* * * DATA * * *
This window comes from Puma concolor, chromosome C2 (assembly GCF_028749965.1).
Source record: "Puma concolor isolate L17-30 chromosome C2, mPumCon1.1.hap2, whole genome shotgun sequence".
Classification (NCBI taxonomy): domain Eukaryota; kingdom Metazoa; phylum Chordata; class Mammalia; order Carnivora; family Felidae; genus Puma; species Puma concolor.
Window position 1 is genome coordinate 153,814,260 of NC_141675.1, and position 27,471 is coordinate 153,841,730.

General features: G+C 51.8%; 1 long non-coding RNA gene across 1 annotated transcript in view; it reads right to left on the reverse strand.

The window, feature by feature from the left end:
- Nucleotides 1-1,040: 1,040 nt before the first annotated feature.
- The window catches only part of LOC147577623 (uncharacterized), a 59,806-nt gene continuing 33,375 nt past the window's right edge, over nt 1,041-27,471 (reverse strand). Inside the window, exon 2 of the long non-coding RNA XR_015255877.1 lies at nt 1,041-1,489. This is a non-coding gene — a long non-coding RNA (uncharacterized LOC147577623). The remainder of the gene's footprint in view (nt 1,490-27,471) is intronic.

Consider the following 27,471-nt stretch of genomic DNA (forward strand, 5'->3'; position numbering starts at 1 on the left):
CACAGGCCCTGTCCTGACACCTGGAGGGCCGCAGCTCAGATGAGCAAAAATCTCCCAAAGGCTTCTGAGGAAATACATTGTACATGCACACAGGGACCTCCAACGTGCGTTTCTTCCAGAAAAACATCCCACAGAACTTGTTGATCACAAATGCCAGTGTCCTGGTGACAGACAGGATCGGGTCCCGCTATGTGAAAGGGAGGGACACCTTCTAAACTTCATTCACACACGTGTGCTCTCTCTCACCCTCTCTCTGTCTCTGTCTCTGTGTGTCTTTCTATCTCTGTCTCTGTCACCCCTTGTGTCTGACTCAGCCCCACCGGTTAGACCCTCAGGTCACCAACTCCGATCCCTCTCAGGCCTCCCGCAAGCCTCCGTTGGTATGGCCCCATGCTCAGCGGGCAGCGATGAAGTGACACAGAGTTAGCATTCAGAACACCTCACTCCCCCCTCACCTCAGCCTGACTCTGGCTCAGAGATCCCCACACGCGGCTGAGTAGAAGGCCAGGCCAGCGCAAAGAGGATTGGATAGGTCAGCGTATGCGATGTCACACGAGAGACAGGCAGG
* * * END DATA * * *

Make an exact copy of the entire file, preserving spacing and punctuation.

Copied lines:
This window comes from Puma concolor, chromosome C2 (assembly GCF_028749965.1).
Source record: "Puma concolor isolate L17-30 chromosome C2, mPumCon1.1.hap2, whole genome shotgun sequence".
Classification (NCBI taxonomy): domain Eukaryota; kingdom Metazoa; phylum Chordata; class Mammalia; order Carnivora; family Felidae; genus Puma; species Puma concolor.
Window position 1 is genome coordinate 153,814,260 of NC_141675.1, and position 27,471 is coordinate 153,841,730.

General features: G+C 51.8%; 1 long non-coding RNA gene across 1 annotated transcript in view; it reads right to left on the reverse strand.

The window, feature by feature from the left end:
- Nucleotides 1-1,040: 1,040 nt before the first annotated feature.
- The window catches only part of LOC147577623 (uncharacterized), a 59,806-nt gene continuing 33,375 nt past the window's right edge, over nt 1,041-27,471 (reverse strand). Inside the window, exon 2 of the long non-coding RNA XR_015255877.1 lies at nt 1,041-1,489. This is a non-coding gene — a long non-coding RNA (uncharacterized LOC147577623). The remainder of the gene's footprint in view (nt 1,490-27,471) is intronic.

Consider the following 27,471-nt stretch of genomic DNA (forward strand, 5'->3'; position numbering starts at 1 on the left):
CACAGGCCCTGTCCTGACACCTGGAGGGCCGCAGCTCAGATGAGCAAAAATCTCCCAAAGGCTTCTGAGGAAATACATTGTACATGCACACAGGGACCTCCAACGTGCGTTTCTTCCAGAAAAACATCCCACAGAACTTGTTGATCACAAATGCCAGTGTCCTGGTGACAGACAGGATCGGGTCCCGCTATGTGAAAGGGAGGGACACCTTCTAAACTTCATTCACACACGTGTGCTCTCTCTCACCCTCTCTCTGTCTCTGTCTCTGTGTGTCTTTCTATCTCTGTCTCTGTCACCCCTTGTGTCTGACTCAGCCCCACCGGTTAGACCCTCAGGTCACCAACTCCGATCCCTCTCAGGCCTCCCGCAAGCCTCCGTTGGTATGGCCCCATGCTCAGCGGGCAGCGATGAAGTGACACAGAGTTAGCATTCAGAACACCTCACTCCCCCCTCACCTCAGCCTGACTCTGGCTCAGAGATCCCCACACGCGGCTGAGTAGAAGGCCAGGCCAGCGCAAAGAGGATTGGATAGGTCAGCGTATGCGATGTCACACGAGAGACAGGCAGG